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One of the most important collections of medieval and Renaissance art is housed at Museo di Palazzo Venezia. There are Renaissance paintings, painted wooden sculptures and chests from all over Italy, tapestries from elsewhere in Europe, Neapolitan ceramics, silverware, suits of armor, and 17th and 18t Century paintings. One of the most dramatic pieces is a 13th Century enameled Byzantine Christ. There are also terracotta studies by Bernini for construction of the Triton fountain and the decoration of Castel Sant'Angelo.
This gallery is attached to Palazzo Colonna and is made up of six rooms, richly decorated with ceiling frescoes and a host of beautiful paintings like Annibale Carracci's il Mangiafagioli. There are also two writing desks, which are marvelous works of art and well worth seeing. The first desk is decorated in semi-precious stone with bronze statuettes and the second is decorated with inlaid ivory. Unfortunately, this splendid gallery is only open once a week, but it is definitely worth visiting in order to see these unique pieces.
Palazzo Delle Esposizioni with its statues and Corinthian columns, designed by Piacentini, hosts temporary exhibitions of paintings, sculpture, and graphics, which are changed every three months. There is also a small cinema that shows foreign-language films and the occasional theatrical performance at Palazzo Delle Esposizioni. In addition, there is a well-stocked bookshop, a design shop, a bar and a restaurant on the terrace. Next to the complex is the Visual Arts Research and Documentation Center, an archive that contains data on contemporary Italian and international art.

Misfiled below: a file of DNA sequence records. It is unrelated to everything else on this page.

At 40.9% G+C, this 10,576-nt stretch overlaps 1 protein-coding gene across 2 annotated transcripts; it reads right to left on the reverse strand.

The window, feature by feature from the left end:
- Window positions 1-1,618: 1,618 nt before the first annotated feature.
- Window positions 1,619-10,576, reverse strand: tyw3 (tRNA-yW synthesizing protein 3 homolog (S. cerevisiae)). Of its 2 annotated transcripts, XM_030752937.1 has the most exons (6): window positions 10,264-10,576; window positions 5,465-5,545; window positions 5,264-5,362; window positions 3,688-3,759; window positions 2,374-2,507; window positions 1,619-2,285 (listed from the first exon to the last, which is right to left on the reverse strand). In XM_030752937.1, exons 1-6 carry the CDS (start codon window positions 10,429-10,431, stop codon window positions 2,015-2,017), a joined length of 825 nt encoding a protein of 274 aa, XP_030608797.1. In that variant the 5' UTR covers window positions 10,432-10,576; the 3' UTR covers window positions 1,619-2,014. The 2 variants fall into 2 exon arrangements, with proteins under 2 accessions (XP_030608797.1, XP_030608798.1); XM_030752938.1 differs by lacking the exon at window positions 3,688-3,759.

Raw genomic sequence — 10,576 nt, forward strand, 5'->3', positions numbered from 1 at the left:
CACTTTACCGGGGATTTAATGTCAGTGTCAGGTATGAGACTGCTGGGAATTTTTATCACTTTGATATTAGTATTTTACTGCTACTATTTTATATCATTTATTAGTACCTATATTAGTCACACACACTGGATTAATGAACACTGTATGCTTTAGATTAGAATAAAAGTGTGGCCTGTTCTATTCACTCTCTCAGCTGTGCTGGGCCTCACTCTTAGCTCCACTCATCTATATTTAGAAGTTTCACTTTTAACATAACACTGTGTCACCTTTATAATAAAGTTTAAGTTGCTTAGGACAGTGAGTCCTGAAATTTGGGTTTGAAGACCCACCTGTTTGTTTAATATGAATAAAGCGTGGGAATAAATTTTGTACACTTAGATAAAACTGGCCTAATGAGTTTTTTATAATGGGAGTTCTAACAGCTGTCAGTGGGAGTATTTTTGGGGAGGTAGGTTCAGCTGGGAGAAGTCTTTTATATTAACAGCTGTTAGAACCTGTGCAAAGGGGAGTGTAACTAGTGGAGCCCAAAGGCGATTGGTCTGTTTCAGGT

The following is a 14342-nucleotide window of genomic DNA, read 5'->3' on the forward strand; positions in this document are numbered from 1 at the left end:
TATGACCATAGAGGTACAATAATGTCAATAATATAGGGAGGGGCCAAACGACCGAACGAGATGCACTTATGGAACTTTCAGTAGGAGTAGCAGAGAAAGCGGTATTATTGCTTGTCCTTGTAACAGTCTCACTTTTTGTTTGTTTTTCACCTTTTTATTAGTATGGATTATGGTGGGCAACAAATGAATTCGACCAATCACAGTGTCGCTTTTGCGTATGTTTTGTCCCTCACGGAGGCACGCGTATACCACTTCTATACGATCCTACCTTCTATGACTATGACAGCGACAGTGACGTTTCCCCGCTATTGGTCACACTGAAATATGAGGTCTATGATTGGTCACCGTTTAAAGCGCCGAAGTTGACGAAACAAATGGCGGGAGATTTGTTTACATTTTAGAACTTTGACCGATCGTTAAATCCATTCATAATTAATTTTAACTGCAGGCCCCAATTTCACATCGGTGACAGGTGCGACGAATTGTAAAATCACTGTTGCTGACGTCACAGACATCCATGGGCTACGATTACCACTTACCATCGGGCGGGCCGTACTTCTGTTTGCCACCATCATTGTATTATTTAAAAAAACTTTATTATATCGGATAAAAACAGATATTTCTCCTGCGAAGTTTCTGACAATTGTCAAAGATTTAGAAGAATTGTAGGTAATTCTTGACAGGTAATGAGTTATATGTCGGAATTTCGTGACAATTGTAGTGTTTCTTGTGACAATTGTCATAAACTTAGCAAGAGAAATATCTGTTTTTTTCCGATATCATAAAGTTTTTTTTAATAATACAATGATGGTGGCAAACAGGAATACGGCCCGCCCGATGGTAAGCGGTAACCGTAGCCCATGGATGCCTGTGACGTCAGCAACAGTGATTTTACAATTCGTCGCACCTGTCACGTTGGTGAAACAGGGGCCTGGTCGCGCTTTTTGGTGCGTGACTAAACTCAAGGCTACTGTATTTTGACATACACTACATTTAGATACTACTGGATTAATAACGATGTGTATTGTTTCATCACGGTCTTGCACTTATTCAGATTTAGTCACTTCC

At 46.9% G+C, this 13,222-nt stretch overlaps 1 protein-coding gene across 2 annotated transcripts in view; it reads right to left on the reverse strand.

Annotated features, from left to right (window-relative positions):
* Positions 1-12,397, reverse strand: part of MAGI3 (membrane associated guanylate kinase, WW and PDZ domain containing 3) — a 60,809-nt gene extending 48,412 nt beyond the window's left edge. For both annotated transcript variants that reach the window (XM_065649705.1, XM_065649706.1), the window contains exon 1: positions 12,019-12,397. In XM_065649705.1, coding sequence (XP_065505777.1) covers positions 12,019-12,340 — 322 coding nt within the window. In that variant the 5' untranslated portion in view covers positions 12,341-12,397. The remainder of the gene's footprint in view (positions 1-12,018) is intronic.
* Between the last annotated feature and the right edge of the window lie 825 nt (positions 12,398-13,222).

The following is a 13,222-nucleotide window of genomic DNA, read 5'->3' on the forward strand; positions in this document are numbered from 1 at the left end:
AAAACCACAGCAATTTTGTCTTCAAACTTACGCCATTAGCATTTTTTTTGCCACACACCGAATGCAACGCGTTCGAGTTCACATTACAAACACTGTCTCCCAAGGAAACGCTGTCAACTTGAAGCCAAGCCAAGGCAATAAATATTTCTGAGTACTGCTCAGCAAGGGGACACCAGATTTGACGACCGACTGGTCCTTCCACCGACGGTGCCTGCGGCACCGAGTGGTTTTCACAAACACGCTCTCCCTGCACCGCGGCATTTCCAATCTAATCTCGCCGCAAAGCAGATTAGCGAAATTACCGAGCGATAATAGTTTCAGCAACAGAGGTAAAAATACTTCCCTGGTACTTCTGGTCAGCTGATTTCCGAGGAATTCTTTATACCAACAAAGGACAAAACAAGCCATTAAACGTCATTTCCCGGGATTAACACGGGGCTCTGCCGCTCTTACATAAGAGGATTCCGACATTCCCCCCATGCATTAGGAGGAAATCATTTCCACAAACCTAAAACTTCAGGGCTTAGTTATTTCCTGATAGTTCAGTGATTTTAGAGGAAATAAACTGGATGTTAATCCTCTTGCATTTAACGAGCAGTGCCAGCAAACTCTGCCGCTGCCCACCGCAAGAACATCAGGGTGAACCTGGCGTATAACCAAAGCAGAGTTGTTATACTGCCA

A true connoisseur of contemporary art will appreciate this place. Others may well stay away, as the lines, colors and ideas can get quite complicated. Paintings, sculptures and even wood carvings by locally established and upcoming artists are exhibited here on a regular basis. Thematic showings cater to those who prefer the works to the creators. Modern art critics, head over here. Traditionalists will be better impressed by the city itself.
This collection is housed in a building constructed in 1613 for Cardinal Scipione Borghese, one of Bernini's greatest patrons. In fact, this great sculptor has exhibited some of his most famous sculptures here; amongst them is the renowned Apollo and Daphne. When one thinks of the Museo Borghese, the sculpture that immediately springs to mind is Canova's Pauline Borghese, in which she poses as Venus, wearing just a drape around her midriff. There are six major pieces by Caravaggio in the Galleria, including The Boy with a Basket of Fruit and the Madonna Della Serpe. Titian is also represented with Sacred and Profane Love, Raphael with The Deposition, and there are important works by Correggio. The gallery can only hold 300 visitors at a time, so it is advisable to book in advance.